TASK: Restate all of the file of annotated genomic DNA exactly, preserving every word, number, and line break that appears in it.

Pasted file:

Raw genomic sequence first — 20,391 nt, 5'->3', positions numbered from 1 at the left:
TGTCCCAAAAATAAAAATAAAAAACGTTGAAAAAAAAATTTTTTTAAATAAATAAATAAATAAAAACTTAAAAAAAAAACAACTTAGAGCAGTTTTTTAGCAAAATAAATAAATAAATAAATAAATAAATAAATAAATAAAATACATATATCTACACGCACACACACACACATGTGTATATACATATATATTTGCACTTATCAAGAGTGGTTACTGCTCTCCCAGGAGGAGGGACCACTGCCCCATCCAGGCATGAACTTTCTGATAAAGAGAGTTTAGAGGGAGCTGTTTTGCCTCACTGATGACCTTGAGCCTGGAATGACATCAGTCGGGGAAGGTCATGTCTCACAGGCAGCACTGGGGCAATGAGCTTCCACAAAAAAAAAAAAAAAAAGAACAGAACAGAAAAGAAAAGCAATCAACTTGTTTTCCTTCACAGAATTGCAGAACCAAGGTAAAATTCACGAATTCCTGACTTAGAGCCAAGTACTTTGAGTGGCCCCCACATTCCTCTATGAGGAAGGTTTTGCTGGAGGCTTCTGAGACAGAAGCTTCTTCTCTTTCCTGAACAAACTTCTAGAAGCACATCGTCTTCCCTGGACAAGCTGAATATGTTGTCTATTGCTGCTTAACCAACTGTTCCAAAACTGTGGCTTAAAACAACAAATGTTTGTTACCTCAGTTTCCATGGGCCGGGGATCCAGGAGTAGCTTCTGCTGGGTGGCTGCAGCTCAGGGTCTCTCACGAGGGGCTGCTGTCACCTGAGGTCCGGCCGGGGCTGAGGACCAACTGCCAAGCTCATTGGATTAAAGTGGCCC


Raw genomic sequence first — 20,391 nt, 5'->3', positions numbered from 1 at the left:
TGTCCCAAAAATAAAAATAAAAAACGTTGAAAAAAAAATTTTTTTAAATAAATAAATAAATAAAAACTTAAAAAAAAAACAACTTAGAGCAGTTTTTTAGCAAAATAAATAAATAAATAAATAAATAAATAAATAAATAAAATACATATATCTACACGCACACACACACACATGTGTATATACATATATATTTGCACTTATCAAGAGTGGTTACTGCTCTCCCAGGAGGAGGGACCACTGCCCCATCCAGGCATGAACTTTCTGATAAAGAGAGTTTAGAGGGAGCTGTTTTGCCTCACTGATGACCTTGAGCCTGGAATGACATCAGTCGGGGAAGGTCATGTCTCACAGGCAGCACTGGGGCAATGAGCTTCCACAAAAAAAAAAAAAAAAAGAACAGAACAGAAAAGAAAAGCAATCAACTTGTTTTCCTTCACAGAATTGCAGAACCAAGGTAAAATTCACGAATTCCTGACTTAGAGCCAAGTACTTTGAGTGGCCCCCACATTCCTCTATGAGGAAGGTTTTGCTGGAGGCTTCTGAGACAGAAGCTTCTTCTCTTTCCTGAACAAACTTCTAGAAGCACATCGTCTTCCCTGGACAAGCTGAATATGTTGTCTATTGCTGCTTAACCAACTGTTCCAAAACTGTGGCTTAAAACAACAAATGTTTGTTACCTCAGTTTCCATGGGCCGGGGATCCAGGAGTAGCTTCTGCTGGGTGGCTGCAGCTCAGGGTCTCTCACGAGGGGCTGCTGTCACCTGAGGTCCGGCCGGGGCTGAGGACCAACTGCCAAGCTCATTGGATTAAAGTGGCCC